As the country enters into the third demonstration called by Azimio la Umoja coalition, six men carry the heaviest responsibility of ensuring stability is maintained.
The past two demonstrations have degenerated into running battles between protesters and police, with Monday taking a dramatic turn following invasion of property belonging to the family of founding President Jomo Kenyatta.
During the protests, hundreds of traders have borne the brunt of property destruction, looting and losses occasioned by closed businesses. Schools have been closed in worst hit areas of Nairobi and Kisumu when on action days and transport paralysed.
Sources indicated the situation has attracted the interests of the international community where envoys from a number of countries in the West met with Azimio leader Raila Odinga on Sunday for two and a half hours in a Nairobi hotel, where they implored him to call off the demonstrations.
On Wednesday, a US delegation led by Senator for Delaware Christopher Andrew Coons separately met top political leadership in the country, among them Deputy President Rigathi Gachagua, former President Uhuru Kenyatta and Raila, interceding for peace in the country among other things.
At the same time, eight foreign countries represented in Nairobi issued a joint public statement calling on all leaders and Kenyans to maintain peace, show restraint and work towards a swift resolution for the common good of the country.
“As friends and partners to Kenya, we are deeply concerned by the recent unrest and violence as well as the destruction of places of worship and private property. It is also damaging economic activity at a time of significant financial challenges,” the embassies of Australia, Canada, Denmark, Netherlands, Norway, Sweden, UK and US said.
But the Azimio leader stuck to his guns, saying the third leg of the demos would be more organised minus police interference and failure to provide security.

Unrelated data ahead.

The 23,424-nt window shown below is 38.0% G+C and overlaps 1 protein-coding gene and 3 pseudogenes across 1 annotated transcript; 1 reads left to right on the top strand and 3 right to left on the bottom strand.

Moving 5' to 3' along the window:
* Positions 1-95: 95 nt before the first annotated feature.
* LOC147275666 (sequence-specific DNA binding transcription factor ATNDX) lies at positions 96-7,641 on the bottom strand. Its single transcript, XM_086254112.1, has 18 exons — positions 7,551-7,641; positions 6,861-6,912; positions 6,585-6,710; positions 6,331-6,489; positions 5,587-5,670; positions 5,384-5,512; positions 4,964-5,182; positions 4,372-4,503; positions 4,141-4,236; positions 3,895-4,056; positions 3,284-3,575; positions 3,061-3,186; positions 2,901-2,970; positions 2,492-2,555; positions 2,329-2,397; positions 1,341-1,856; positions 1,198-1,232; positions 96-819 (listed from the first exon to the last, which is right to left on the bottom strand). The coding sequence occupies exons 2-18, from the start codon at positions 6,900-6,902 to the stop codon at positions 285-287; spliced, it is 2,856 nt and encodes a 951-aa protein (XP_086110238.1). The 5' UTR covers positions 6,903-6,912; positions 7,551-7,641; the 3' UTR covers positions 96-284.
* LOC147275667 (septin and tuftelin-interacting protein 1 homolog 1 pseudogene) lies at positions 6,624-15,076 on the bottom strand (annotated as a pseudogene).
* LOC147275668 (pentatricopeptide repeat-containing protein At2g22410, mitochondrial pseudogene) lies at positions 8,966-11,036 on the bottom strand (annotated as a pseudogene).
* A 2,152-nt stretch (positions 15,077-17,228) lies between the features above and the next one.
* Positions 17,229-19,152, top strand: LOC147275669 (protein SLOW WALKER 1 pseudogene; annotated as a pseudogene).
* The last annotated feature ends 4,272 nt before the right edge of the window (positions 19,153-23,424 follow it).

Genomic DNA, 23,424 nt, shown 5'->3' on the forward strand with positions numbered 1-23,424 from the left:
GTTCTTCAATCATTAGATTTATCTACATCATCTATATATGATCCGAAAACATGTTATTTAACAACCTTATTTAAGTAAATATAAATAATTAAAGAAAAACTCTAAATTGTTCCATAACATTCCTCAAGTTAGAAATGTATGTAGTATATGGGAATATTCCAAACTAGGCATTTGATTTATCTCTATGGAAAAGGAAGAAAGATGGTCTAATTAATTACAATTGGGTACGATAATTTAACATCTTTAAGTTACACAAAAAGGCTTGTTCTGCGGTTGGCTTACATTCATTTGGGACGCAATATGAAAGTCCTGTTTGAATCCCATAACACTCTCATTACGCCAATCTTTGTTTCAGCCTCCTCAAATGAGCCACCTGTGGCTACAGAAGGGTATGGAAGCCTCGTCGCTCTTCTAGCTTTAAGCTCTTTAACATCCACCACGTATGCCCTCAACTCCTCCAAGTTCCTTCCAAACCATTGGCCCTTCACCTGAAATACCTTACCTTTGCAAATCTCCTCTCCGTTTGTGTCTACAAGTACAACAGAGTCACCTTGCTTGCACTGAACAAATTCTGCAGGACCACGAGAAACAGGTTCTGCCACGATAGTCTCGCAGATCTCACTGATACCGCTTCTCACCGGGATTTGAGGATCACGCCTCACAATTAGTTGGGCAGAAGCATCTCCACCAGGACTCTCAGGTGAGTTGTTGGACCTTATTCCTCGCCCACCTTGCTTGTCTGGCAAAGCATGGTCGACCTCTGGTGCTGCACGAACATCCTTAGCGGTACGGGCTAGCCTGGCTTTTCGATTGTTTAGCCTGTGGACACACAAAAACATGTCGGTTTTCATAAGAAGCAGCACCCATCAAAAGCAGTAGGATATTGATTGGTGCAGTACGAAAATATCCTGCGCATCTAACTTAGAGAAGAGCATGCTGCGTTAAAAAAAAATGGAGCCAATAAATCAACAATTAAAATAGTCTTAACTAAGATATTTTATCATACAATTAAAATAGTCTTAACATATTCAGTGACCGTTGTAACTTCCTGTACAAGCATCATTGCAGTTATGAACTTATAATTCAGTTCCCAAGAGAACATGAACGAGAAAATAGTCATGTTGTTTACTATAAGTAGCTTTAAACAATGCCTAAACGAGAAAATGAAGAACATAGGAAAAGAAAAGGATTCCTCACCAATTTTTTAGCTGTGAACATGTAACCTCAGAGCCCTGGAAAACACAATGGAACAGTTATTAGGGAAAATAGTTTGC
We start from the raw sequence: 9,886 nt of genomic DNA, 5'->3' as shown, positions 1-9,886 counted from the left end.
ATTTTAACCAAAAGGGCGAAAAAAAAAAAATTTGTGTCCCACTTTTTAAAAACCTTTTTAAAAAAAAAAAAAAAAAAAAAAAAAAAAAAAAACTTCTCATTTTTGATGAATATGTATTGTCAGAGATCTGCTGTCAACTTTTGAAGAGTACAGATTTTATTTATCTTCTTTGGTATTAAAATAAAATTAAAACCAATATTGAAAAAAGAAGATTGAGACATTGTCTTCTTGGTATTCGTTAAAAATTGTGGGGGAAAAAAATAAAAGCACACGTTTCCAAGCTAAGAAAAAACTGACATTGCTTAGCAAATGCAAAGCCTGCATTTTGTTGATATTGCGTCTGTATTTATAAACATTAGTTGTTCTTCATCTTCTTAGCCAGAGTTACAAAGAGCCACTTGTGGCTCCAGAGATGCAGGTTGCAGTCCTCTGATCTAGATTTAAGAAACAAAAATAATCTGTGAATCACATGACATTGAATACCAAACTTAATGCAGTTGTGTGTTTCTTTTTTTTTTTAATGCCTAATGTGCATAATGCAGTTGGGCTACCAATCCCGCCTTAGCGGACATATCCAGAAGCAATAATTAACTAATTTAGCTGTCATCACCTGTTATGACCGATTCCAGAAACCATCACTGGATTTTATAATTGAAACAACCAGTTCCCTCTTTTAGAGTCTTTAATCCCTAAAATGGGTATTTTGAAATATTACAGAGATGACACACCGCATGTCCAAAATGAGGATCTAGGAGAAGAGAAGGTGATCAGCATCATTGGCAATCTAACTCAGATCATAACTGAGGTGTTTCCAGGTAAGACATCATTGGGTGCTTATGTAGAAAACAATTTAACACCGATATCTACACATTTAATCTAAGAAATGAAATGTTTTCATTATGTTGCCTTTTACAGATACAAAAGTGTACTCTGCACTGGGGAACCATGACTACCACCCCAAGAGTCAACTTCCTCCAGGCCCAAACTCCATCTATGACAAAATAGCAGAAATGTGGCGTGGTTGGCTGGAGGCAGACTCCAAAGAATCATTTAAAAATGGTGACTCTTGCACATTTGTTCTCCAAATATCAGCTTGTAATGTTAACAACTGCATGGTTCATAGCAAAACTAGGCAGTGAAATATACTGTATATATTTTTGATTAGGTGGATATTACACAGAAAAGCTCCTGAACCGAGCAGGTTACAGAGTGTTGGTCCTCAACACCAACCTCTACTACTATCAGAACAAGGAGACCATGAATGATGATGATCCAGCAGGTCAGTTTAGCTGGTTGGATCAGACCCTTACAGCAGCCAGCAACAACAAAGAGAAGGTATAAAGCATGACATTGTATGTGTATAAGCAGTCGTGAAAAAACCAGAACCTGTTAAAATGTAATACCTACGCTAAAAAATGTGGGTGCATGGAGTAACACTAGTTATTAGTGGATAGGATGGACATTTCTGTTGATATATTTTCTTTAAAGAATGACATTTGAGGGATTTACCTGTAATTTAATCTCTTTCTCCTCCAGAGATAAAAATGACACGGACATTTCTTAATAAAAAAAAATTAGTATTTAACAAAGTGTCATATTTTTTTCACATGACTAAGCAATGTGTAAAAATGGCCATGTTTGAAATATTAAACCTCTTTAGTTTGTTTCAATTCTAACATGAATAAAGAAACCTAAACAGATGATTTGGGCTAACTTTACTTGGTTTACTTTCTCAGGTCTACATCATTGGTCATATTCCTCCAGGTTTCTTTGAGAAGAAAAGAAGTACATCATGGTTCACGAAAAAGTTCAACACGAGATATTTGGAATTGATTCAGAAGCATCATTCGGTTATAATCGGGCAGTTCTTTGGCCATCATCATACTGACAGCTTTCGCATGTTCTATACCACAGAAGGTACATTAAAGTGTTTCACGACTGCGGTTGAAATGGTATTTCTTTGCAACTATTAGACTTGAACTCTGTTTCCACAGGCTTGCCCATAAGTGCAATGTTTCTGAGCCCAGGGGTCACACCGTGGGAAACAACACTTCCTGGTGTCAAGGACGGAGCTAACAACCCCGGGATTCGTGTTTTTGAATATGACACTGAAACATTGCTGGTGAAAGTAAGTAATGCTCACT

“The demonstrations today will be bigger and well organised than the previous two,” said Raila while addressing religious leaders from Kibra at the Jaramogi Oginga Odinga Foundation in Nairobi.
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As the situation continues to escalate, wisdom and sobriety are in high demand, especially for the men who carry the burden of steering the country.
Through their actions or inactions today and in coming days, President William Ruto who is out of the country on a four-day trip to Germany and Belgium, his DP Gachagua, and Raila bear the greatest responsibility. Other notable stakeholders in the current imbroglio are Interior and National Administration Cabinet Secretary Kithure Kindiki, Inspector General of police Japheth Koome and Director of Public Prosecutions Noordin Haji.
In the dicey situation, President Ruto needs to take charge of all government pronouncements in regard to the demonstrations. He also needs to tame hardliners from making utterances that could put his government on a collision course with the former president and the Azimio leader and likely to raise political tension.
On Tuesday, President Ruto, while in Berlin meeting Kenyans living in Germany, said all Kenyans must submit to the rule of law and would ensure everyone’s life, property, and business are protected.
“We have deliberately offered the police operational and financial independence to work. It is their duty to ensure that everyone adheres to the rule of law,” he said.